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Make sense to bake chicken pieces (bone in), then grill it?

I'm looking to reduce the time on the grill because I'm afraid ours gets too hot for bone in chix. Will this work, bake or roast it to get most of it done, then grill it?? Marinade? or BBQ sauce?

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  1. We boil before putting on the grill---saves the whole heating up the oven and ensures moistness before starting.

    1 Reply
    1. re: Sally599

      How long do you boil the chicken for??

    2. I always cut my bone-in chicken breasts in half w/ poultry sheers. Not only does it make portion size more manageable, but it helps get the chicken done all the way through without getting dried out or burned on the outside.

      In currently in love with "foolproof grilled chicken" from epicurious.

      1. I was debating this one yesterday actually. I didnt want to heat up the house on a 90 degree day, so I the full time on the grill was my choice.

        I marinated the cut up formerly whole chicken in olive oil, peanut oil, sesame oil, garlic, oregano, oyster sauce, sweet chili sauce, black pepper, cumin, and a half a can of coke for about 3 hours. I then took the chicken, and grilled each side over the hot coals, and then slid my 2 cooking grates with the chicken on it away from the heat to the other side of the grill, and cooked the chicken indirectly @ 350 degrees for about 40 minutes(until clear chicken juices were coming out of the skin). Turned out great. I do have a very large grill with room for 4 grates, so this might not work for a smaller grill.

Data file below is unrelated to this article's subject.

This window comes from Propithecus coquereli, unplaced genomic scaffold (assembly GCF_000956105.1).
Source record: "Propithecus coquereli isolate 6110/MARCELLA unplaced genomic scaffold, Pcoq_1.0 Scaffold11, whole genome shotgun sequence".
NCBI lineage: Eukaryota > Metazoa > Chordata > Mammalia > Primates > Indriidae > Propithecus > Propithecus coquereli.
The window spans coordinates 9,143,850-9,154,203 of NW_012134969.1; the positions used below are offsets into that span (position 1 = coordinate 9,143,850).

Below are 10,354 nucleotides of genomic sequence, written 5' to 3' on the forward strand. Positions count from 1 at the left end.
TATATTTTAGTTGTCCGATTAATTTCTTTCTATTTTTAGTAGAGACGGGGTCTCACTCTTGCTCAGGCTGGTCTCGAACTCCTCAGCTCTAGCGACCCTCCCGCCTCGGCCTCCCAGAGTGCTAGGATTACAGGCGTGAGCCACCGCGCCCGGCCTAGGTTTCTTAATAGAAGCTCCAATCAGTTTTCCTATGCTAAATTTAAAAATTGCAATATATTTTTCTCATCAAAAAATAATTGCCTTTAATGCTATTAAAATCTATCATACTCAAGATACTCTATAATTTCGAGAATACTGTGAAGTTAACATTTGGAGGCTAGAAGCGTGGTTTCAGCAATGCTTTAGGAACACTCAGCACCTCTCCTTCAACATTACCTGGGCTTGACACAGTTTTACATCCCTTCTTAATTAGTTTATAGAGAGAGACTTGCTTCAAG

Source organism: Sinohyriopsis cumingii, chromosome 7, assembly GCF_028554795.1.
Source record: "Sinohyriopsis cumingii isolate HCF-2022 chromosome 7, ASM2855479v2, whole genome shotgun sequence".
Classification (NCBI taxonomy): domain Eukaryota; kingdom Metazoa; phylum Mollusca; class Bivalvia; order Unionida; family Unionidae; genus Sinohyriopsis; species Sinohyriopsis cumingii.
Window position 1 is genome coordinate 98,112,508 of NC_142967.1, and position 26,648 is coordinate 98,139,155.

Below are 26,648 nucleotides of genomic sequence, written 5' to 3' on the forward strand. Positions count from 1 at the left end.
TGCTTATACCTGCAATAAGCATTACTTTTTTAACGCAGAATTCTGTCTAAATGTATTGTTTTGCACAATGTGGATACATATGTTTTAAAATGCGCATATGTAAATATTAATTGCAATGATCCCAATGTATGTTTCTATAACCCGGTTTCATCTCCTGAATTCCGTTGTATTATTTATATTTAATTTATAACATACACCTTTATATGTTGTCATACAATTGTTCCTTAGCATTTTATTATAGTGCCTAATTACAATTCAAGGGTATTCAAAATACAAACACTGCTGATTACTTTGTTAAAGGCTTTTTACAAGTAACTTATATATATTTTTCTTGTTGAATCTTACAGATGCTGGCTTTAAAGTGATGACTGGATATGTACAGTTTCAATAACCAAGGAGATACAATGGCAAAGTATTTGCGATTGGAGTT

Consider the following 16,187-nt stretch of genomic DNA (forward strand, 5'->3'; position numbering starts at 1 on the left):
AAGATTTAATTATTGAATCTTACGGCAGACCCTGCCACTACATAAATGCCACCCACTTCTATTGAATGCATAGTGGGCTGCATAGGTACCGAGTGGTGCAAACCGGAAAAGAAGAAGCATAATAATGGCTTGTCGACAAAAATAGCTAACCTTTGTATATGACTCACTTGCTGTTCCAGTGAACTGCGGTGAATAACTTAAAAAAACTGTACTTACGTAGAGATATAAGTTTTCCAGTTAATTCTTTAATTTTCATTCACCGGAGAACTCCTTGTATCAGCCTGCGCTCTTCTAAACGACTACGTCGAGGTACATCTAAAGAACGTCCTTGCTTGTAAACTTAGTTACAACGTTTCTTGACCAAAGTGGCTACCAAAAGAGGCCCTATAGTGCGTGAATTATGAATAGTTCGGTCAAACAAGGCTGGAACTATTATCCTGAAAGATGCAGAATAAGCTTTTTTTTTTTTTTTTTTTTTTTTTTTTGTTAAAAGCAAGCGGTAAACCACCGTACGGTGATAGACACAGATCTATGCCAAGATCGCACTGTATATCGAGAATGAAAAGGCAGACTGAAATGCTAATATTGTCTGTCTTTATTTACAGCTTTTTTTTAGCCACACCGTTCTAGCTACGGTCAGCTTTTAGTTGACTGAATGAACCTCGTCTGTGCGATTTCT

1. Lex,

          I always had very poor luck with grilled chicken.

          This is now my go-to recipe: http://www.foodnetwork.com/recipes/em...

          It's fantastic with or without the homemade sauce. I've done it several times for my neighbors and get rave reviews from many diverse folk.

          1. I roast mine in the oven until nearly done and then finish the last 10-15 minutes on the grill.

            Last week, I had bone-in, skin on chicken thighs. I roasted them, uncovered, for 30 minutes and then slathered them in bbq sauce and finished them on the grill. Works great.

            1. It sorta does and I've even done it (baked.) Then I learned how to do it right.

              The keys are cutting the breasts in half, as suggested, and using a MULTI-ZONE FIRE on your grill. Basically, start hot for a sear and marks, and then move to indirect heat to finish cooking through and to anneal the sauce on.

              MY grilled/bbq chicken (whole) gets cut into 10 pieces, minus the back (freeze for stock)

              A dry rub is liberally applied.

              I have a 3-burner grill (front, middle, back). All on High at first. Put down chicken pieces, skin-side up, and brown. After 3-4 minutes flip. Drums and breasts can flip twice. Once all is browned, turn back burner to low, middle to medium-low, and move most of the chicken towards lower heat. As the pieces get closer to done, they move towards the back of the grill. When just about done, the back burner goes off and the middle down to low. Any pieces that are at all questionable go over the middle, the rest in the back.